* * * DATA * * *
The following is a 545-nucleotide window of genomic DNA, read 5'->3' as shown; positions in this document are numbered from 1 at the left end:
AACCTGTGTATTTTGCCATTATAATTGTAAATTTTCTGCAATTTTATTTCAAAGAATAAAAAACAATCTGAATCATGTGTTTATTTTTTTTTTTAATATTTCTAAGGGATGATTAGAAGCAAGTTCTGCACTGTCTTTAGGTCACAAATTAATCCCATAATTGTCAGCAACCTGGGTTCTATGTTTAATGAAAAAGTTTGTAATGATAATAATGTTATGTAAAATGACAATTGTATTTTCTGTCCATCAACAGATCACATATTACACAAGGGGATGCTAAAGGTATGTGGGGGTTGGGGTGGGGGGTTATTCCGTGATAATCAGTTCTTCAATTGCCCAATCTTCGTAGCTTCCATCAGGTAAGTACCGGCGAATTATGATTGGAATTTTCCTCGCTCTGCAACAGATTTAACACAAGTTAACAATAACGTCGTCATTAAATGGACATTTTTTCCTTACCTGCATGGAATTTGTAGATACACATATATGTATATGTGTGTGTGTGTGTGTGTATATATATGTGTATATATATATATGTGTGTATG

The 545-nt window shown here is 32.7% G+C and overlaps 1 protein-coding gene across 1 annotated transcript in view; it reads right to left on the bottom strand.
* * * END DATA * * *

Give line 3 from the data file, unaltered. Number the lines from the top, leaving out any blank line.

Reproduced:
The 545-nt window shown here is 32.7% G+C and overlaps 1 protein-coding gene across 1 annotated transcript in view; it reads right to left on the bottom strand.